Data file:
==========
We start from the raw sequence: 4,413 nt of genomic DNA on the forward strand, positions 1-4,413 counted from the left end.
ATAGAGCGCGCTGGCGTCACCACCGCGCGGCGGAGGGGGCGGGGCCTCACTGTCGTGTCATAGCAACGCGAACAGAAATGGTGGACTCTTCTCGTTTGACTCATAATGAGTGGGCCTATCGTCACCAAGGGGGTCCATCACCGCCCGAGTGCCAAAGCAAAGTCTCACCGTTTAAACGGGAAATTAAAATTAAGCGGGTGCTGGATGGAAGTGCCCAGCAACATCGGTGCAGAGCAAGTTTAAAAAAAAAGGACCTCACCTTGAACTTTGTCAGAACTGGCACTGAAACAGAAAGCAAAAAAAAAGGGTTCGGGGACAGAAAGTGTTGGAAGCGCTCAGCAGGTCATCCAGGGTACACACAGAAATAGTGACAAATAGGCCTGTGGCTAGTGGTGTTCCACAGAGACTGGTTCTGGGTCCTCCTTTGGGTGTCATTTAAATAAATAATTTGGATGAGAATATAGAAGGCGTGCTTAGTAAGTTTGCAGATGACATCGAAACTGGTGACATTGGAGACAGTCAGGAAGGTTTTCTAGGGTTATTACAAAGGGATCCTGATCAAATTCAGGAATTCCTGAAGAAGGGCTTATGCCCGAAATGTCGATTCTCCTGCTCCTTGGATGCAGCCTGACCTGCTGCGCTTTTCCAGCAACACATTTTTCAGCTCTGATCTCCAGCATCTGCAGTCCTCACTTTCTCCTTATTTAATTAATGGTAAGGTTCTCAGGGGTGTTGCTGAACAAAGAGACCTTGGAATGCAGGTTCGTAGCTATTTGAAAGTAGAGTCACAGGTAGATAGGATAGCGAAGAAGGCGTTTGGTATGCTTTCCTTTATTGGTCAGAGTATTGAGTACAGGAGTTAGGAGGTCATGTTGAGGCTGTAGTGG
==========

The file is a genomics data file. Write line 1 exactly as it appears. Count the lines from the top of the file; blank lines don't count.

We start from the raw sequence: 4,413 nt of genomic DNA on the forward strand, positions 1-4,413 counted from the left end.